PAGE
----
HIRMES: A New High-resolution Mid-infrared Spectrometer for SOFIA
This blog post originated in the 2015 Science Mission Directorate Technology Highlights Report (2 MB PDF).
Technology Development: NASA is developing a new instrument to expand the boundaries of astronomy research. A team of scientists and technologists at NASA’s Goddard Space Flight Center (GSFC) is developing the High-Resolution Mid-Infrared Spectrometer (HIRMES)—an innovative instrument that will enable new scientific investigations and important contributions to our understanding of the cosmos. HIRMES' commissioning is anticipated for late 2018 on NASA’s Stratospheric Observatory for Infrared Astronomy (SOFIA), a heavily modified Boeing 747SP that carries a 2.5m-diameter infrared telescope. SOFIA flies above ~95% of the Earth’s atmospheric water vapor, allowing astronomers to gain access to wavelengths that are not possible to observe from the ground, even with the most powerful groundbased telescopes. HIRMES applies emerging detector and optical technologies tailored to take maximum advantage of the unique platform provided by SOFIA, covering the 25–122-micron spectral range with resolving powers ranging from 600 to 100,000.
HIRMES will extend proven technologies, striking a balance between pushing the state of the art and providing reliable performance to SOFIA’s growing user community. HIRMES will employ superconducting transition edge sensor (TES)-based bolometers, operating at temperatures of ~0.1 K to provide sensitivity limited only by the intrinsic signal-to-noise ratio imposed by the sky background. These detectors promise an order of magnitude lower noise compared with the heterodyne detectors presently deployed in SOFIA instrumentation, and will decrease observing time by a factor of ~200 on spectral lines of interest. HIRMES detectors will be arrayed in a 16x64-element format to provide low- and medium-resolution spectroscopic observations, including an imaging capability. A separate 8x16-element array optimized for low backgrounds will be used for high-resolving power observations. A multi-stage refrigeration system will provide the ~100mK heat sink needed for background-limited detector performance. Optical dispersion of the light delivered by the telescope will be accomplished via a system of gratings, mirrors, and tunable Fabry-Perot interferometric monochromators.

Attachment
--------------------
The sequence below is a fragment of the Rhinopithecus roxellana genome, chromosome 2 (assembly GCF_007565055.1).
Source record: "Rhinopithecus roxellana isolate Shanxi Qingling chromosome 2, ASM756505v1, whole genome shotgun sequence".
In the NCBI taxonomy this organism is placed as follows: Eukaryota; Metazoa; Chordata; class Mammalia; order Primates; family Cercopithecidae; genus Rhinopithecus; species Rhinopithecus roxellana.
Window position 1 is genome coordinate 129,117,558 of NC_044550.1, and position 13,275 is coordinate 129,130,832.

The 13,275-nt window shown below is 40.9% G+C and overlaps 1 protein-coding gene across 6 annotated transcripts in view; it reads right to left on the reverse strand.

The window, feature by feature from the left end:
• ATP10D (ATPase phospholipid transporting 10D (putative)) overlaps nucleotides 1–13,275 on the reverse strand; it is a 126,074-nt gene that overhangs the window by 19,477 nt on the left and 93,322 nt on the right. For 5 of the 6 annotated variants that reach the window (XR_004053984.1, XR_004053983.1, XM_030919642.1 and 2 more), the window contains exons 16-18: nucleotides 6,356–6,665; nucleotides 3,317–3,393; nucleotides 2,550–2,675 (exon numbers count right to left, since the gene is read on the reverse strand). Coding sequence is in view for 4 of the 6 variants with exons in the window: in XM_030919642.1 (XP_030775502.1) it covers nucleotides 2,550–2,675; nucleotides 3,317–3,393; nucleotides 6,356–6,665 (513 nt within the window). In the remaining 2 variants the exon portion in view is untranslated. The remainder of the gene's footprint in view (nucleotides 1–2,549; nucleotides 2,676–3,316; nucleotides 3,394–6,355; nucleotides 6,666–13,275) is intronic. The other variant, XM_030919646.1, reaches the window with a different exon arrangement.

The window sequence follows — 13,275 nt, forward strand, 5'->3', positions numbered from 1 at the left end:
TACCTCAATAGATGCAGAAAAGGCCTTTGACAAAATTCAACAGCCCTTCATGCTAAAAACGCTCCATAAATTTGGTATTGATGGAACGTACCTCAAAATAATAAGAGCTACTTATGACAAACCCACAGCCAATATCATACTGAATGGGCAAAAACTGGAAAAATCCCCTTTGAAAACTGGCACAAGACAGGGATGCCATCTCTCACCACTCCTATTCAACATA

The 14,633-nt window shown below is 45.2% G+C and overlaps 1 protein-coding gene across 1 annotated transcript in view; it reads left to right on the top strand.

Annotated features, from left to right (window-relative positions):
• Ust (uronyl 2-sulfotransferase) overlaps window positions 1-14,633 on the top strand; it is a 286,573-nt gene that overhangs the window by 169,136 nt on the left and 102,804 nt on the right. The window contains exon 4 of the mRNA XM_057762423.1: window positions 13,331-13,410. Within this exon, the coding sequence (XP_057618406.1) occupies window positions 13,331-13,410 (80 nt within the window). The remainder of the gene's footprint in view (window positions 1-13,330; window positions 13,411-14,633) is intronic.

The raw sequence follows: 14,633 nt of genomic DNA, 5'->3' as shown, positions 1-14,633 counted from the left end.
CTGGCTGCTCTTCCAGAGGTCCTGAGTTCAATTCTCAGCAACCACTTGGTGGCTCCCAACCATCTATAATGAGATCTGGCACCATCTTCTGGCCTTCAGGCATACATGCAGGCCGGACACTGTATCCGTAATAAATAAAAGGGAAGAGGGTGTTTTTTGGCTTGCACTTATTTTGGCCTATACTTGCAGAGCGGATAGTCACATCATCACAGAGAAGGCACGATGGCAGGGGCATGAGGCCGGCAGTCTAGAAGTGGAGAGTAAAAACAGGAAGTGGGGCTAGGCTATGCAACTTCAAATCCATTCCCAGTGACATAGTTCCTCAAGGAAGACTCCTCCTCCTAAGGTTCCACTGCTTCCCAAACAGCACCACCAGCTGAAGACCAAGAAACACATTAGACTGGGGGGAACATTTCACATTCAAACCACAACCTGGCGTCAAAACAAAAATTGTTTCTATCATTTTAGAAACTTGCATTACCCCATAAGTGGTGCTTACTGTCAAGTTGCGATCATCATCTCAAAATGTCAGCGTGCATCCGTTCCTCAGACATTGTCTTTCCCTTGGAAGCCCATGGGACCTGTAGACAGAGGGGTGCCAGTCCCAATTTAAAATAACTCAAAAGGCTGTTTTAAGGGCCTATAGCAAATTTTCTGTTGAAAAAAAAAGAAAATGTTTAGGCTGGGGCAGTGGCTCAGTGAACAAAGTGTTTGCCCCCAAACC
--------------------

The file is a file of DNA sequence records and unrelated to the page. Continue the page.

Impact: HIRMES’ prime investigation is a detailed study of the processes leading to the formation of planetary systems over a spectral range rich in ionic, atomic, and molecular lines. The HIRMES science program will determine the structure and evolution of protoplanetary disks and will increase our ability to model these systems as they evolve from homogeneous disks to fledgling planetary systems. At the beginning of their lives, stars significantly interact with their environments and the HIRMES program will advance our understanding about the ways these interactions regulate star formation. The HIRMES team will also study the formation processes of massive protostars and the mechanisms that accelerate dust in asymptotic giant branch (AGB) stars. NASA anticipates significant demand within the scientific community for the powerful new capabilities that HIRMES will provide.
Status and Future Plans: The GSFC team developed an instrument concept study in 2016, leading to the competitive selection of HIRMES for development. Work began immediately on development of the instrument, including laboratory evaluation of brassboard subsystems and procurement of limited long-lead hardware items to support an aggressive development schedule. The HIRMES team is working toward a critical design review in FY17, followed by hardware development to enable instrument delivery in late 2018.
Sponsoring Organization: HIRMES development is sponsored by the SMD Astrophysics Division in conjunction with the SOFIA Program Office. Dr. Harvey Moseley is the HIRMES Principal Investigator (PI), with GSFC as the lead NASA Center for HIRMES development. SOFIA is managed by NASA’s Ames Research Center and operated out of NASA’s Armstrong Flight Research Center in Palmdale, California.